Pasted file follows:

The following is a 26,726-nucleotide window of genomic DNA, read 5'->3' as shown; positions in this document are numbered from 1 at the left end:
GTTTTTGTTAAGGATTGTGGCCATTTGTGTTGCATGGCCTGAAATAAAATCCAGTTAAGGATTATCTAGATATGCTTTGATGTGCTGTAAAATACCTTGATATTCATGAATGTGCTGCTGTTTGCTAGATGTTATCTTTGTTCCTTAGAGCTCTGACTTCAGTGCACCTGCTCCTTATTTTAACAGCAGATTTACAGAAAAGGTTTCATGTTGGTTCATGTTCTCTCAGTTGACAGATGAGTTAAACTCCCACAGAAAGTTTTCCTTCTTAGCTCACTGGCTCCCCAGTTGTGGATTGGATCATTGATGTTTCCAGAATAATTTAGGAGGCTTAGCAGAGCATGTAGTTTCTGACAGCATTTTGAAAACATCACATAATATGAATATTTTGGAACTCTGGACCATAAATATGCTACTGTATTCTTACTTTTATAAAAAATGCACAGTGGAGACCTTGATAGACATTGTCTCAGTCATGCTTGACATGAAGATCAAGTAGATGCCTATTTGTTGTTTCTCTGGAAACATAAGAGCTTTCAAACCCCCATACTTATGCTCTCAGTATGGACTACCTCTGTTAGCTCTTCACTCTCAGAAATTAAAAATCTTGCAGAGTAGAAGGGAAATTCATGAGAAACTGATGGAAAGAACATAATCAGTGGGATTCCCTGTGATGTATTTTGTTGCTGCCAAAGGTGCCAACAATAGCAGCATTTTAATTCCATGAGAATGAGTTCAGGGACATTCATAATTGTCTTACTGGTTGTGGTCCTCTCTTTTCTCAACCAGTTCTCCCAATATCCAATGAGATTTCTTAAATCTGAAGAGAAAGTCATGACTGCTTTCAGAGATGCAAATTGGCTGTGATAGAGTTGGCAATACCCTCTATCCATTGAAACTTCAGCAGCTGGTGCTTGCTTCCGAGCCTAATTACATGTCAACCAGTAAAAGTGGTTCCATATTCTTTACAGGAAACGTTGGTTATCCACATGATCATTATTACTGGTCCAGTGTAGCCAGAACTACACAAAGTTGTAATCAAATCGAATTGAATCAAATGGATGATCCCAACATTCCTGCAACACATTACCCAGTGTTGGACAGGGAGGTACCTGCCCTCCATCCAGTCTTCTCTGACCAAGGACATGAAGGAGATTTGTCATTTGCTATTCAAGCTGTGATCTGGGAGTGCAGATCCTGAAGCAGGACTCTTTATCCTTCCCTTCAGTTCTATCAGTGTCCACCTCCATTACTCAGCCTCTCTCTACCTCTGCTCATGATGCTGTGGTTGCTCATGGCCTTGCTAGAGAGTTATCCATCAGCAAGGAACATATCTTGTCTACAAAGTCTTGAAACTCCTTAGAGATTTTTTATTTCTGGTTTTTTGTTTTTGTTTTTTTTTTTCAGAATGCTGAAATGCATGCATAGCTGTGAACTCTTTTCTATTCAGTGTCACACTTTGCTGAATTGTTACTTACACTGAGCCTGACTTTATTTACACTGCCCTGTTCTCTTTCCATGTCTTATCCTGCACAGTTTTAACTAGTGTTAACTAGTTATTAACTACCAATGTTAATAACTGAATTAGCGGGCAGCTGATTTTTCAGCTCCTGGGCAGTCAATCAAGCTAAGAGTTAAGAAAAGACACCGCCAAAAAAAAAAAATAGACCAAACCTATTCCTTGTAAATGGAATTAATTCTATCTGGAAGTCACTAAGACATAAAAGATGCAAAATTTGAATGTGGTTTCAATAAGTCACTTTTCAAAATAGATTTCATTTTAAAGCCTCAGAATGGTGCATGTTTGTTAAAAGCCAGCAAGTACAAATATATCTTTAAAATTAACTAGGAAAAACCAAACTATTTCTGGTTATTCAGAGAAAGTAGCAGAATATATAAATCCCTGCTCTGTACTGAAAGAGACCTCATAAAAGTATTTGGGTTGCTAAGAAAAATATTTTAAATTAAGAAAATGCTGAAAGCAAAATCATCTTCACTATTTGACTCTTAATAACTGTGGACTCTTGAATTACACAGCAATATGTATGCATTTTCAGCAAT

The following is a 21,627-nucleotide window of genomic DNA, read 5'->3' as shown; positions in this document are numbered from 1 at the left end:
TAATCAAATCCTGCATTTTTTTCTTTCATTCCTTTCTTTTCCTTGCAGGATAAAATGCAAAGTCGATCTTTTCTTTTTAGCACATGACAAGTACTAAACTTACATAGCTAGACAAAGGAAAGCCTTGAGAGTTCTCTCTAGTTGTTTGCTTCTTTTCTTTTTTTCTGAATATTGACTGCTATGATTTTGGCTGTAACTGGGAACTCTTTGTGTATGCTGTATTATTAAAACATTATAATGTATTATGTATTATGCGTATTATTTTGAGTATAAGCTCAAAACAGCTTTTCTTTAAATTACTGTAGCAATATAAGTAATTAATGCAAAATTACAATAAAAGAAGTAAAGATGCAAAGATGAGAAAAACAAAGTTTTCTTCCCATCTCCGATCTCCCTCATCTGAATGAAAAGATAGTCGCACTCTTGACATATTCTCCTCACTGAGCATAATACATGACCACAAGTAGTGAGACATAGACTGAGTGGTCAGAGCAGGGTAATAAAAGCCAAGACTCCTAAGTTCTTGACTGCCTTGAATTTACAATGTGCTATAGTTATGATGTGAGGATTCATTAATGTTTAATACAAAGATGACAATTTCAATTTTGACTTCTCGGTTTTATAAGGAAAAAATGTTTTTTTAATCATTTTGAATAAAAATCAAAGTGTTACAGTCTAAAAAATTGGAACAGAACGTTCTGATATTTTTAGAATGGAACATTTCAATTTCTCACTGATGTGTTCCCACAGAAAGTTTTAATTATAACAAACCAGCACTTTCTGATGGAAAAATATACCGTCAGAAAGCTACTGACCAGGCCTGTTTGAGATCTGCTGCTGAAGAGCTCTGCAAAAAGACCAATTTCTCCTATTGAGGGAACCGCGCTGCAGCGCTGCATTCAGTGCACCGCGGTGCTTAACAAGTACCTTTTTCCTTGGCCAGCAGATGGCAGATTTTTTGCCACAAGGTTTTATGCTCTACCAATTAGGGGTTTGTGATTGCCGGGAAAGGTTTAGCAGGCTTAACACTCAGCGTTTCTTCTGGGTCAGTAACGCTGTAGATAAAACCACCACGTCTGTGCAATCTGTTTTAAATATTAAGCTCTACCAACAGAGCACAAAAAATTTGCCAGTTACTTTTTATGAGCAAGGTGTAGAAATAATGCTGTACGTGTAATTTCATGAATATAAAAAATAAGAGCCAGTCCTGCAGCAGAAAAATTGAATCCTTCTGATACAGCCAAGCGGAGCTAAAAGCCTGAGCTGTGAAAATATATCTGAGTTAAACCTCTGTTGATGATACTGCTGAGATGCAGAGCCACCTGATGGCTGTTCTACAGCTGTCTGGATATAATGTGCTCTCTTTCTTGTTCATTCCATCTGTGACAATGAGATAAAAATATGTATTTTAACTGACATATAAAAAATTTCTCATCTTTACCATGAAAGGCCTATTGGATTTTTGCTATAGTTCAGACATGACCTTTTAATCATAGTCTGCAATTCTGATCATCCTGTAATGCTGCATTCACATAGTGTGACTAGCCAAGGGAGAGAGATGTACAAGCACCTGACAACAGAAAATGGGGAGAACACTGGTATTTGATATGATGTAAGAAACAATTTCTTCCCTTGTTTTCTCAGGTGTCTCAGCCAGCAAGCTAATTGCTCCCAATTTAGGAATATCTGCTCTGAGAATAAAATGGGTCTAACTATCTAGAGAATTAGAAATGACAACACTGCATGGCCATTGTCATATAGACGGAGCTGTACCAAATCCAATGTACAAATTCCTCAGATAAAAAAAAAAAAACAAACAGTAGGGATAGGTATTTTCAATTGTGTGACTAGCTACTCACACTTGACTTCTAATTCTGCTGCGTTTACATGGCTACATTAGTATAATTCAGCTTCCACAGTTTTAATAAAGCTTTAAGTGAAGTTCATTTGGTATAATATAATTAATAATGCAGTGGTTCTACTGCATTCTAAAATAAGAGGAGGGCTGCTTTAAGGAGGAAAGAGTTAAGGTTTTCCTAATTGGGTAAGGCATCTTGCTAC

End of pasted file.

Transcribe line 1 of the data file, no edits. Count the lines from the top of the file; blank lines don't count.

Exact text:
The following is a 26,726-nucleotide window of genomic DNA, read 5'->3' as shown; positions in this document are numbered from 1 at the left end: